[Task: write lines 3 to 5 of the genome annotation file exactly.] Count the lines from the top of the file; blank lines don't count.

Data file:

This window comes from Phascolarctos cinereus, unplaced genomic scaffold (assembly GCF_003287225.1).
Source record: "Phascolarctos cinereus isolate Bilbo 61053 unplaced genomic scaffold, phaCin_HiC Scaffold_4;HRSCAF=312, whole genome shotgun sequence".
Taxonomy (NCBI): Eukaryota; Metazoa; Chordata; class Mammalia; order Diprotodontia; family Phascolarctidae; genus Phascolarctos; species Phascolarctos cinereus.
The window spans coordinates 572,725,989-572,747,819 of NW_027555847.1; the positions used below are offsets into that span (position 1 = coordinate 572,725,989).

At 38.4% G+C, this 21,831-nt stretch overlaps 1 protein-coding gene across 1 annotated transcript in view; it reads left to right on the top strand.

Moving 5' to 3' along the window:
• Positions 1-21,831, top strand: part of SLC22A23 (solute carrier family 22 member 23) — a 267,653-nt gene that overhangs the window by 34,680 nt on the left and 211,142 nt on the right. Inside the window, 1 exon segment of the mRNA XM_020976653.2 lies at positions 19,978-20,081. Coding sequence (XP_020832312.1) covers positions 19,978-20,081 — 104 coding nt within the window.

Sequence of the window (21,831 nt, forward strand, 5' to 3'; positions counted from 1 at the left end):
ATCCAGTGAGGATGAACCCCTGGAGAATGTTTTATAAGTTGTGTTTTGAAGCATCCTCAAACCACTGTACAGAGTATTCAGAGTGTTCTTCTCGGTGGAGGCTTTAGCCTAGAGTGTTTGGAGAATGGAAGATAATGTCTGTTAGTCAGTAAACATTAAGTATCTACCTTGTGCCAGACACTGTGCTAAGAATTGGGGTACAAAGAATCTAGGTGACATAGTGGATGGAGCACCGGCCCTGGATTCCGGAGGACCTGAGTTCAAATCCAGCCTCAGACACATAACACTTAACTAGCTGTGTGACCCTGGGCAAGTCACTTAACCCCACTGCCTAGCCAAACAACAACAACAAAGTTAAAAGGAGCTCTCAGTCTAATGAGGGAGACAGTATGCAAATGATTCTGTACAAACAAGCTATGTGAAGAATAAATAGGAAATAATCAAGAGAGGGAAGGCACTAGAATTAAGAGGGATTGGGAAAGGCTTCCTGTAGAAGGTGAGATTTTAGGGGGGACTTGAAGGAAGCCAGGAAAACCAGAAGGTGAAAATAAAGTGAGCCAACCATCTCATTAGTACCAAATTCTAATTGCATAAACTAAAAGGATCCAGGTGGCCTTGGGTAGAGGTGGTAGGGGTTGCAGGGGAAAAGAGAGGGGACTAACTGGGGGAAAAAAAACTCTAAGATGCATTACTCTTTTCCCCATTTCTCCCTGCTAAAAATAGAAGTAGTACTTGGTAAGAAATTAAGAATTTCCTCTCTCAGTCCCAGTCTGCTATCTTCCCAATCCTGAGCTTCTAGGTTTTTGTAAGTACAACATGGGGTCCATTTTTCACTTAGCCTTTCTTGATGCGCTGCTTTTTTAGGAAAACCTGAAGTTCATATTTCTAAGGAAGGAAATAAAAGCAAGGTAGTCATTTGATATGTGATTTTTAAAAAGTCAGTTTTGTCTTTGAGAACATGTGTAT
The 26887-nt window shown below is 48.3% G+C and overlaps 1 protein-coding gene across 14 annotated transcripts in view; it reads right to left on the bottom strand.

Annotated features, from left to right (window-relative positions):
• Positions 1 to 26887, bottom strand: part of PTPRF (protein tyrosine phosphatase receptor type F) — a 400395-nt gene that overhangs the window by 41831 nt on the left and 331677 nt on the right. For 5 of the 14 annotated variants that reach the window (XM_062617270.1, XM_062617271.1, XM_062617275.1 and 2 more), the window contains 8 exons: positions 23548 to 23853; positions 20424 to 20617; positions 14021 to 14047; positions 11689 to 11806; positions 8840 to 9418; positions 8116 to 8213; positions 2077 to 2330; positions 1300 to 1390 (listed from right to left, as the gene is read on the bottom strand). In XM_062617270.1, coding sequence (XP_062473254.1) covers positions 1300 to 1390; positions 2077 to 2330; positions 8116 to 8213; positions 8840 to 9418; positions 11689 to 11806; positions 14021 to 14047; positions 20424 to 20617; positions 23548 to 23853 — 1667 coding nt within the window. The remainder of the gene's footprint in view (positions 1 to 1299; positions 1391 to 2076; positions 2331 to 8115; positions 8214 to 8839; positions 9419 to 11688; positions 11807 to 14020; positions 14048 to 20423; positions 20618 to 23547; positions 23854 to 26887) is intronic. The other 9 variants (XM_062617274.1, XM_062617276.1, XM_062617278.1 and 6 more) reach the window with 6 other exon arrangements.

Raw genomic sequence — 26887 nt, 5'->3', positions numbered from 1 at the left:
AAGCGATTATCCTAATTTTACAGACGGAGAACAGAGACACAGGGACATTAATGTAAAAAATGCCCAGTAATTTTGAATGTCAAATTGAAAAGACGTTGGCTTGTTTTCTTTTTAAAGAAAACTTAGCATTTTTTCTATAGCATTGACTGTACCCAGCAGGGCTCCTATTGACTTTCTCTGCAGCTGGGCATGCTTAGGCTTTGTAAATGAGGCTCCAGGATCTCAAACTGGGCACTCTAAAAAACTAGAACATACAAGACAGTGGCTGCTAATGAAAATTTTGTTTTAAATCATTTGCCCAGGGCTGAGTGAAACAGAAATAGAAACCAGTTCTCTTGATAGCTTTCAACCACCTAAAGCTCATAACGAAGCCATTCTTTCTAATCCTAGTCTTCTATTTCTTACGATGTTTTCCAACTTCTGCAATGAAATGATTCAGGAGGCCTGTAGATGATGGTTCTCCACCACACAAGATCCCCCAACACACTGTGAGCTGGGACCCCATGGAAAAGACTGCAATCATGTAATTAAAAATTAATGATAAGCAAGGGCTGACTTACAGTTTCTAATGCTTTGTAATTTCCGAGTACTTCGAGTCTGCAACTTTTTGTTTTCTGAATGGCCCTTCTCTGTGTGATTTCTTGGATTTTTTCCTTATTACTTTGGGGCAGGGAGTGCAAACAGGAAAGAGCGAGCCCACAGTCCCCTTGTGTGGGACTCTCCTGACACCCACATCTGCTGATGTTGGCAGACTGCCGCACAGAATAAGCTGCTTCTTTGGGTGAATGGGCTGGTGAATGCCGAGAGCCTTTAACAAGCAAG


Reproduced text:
Taxonomy (NCBI): Eukaryota; Metazoa; Chordata; class Mammalia; order Diprotodontia; family Phascolarctidae; genus Phascolarctos; species Phascolarctos cinereus.
The window spans coordinates 572,725,989-572,747,819 of NW_027555847.1; the positions used below are offsets into that span (position 1 = coordinate 572,725,989).

At 38.4% G+C, this 21,831-nt stretch overlaps 1 protein-coding gene across 1 annotated transcript in view; it reads left to right on the top strand.